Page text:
And also Howie Mandel (America's Got Talent), Most of the Marx Brothers ("Outside of a dog, a book is a man's best friend. Inside of a dog, it's too dark to read." and "One 
Soupy
morning I shot an elephant in my pajamas. How he got into my pajamas I'll never know."
), Carl Reiner, Soupy Sales (who actually took more than 20,000 pies in the face on his TV show), The Three Stooges (Yuck, yuck, yuck) and so many more that you may or may not be familiar with... some of the great story-tellers and one-liners like this:

*My wife was at the beauty shop for two hours. That was only for the estimate. She got a mudpack and looked great for two days. Then the mud fell off.

* The Doctor gave a man six months to live. The man couldn't pay his bill so the doctor gave him another six months.

* The Doctor called Mrs. Cohen saying, "Mrs. Cohen, your check came back. " Mrs. Cohen answered, "So did my arthritis!"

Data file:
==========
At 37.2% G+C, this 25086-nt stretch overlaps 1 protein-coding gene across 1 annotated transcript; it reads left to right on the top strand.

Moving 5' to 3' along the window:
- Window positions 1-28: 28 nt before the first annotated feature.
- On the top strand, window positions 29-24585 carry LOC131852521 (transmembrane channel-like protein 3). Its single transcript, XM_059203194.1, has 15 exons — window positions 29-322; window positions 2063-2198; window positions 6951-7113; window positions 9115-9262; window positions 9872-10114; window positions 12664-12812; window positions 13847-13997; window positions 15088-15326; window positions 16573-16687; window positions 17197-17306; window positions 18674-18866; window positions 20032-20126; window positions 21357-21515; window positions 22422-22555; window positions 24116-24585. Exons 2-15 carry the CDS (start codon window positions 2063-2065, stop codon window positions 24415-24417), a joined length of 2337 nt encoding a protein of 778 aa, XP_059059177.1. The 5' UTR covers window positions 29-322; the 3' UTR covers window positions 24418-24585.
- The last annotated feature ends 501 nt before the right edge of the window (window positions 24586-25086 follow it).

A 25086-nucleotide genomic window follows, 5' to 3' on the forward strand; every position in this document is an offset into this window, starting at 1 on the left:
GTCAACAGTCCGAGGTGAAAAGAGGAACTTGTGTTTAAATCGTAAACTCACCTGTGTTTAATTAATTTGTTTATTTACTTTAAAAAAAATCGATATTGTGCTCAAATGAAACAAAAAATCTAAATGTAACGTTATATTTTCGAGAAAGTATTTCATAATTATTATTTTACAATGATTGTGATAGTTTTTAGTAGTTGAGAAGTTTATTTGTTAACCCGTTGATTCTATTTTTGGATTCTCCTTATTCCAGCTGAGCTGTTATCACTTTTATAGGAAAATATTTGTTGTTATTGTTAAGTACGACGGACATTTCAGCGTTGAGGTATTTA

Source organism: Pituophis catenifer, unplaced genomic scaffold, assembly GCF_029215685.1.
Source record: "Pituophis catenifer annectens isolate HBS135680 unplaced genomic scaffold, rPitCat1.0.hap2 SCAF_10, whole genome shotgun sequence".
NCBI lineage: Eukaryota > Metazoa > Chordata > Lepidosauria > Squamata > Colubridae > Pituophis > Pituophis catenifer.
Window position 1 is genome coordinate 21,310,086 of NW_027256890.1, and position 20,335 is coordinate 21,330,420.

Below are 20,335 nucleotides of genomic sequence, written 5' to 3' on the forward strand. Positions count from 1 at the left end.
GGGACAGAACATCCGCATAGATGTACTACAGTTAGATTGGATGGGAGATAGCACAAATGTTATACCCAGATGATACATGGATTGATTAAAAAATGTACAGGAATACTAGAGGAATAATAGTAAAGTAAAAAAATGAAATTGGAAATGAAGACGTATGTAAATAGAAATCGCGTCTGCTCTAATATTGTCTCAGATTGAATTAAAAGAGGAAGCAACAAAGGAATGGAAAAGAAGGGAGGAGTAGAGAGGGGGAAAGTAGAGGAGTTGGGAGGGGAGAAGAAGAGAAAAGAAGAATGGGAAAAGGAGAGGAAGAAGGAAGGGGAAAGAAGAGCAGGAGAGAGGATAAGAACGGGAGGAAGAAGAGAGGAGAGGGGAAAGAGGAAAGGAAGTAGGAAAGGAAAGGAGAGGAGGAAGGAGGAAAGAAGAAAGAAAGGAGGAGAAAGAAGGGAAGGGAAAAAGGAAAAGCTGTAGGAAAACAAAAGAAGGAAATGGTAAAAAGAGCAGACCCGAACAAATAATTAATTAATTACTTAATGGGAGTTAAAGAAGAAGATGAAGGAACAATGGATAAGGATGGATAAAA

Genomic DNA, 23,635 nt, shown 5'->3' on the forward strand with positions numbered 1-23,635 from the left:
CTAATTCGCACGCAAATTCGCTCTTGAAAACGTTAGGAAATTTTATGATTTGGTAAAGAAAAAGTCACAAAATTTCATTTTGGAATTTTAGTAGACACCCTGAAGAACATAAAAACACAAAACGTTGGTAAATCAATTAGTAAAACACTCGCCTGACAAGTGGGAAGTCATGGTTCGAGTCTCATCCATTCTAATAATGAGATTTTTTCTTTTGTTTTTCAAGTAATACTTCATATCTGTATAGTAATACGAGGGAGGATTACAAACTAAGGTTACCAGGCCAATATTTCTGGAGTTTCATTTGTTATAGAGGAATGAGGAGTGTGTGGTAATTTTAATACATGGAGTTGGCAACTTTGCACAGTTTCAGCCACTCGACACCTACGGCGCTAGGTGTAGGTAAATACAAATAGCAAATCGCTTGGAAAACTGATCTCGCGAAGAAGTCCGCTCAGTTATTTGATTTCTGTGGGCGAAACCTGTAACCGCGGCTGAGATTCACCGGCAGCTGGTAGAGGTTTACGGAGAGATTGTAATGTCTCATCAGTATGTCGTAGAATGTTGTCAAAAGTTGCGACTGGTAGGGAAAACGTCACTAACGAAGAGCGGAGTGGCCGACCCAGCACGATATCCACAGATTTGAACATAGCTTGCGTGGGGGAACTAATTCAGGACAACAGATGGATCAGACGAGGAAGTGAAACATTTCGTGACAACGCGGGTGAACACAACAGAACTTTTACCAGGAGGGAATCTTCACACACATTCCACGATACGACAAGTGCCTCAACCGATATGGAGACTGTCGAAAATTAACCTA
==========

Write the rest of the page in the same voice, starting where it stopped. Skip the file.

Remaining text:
* Doctor:"You'll live to be 60!" Patient:"I am 60!" Doctor: "See! What did I tell you?"

Woody Allen
*There is a big controversy on the Jewish view of when life begins. In Jewish tradition, the fetus is not considered viable until it graduates from medical school.

*A man called his mother in Florida:"Mom, how are you?" " Not too good," said the mother. "I've been very weak." The son said, "Why are you so weak?" She said, "Because I haven't eaten in 38
days." The son said, "That's terrible. Why haven't you eaten in 38 days?" The mother answered,"Because I didn't want my mouth to be filled with food if you should call."

*A Jewish boy comes home from school and tells his mother he has a part in the play. She asks,"What part is it?" The boy says, "I play the part of the Jewish husband.""The mother scowls and says, "Go back and tell the teacher you want a speaking part."

*Did you hear about the bum who walked up to a Jewish mother on the street and said, "Lady, I haven't eaten in three days." "Force yourself," she replied.

Three Stooges

Recipe for Borsch soup, as promised, here.


Saturday, February 4, 2017

The incredible power of 1



IF THIS LOOKS LIKE TWO PLANETS WITH God's hand holding earth, you're wrong! The small object 'God's' hand is holding is a hummingbird egg. Beside it is a chicken egg (thinking sunny side up) and an ostrich egg.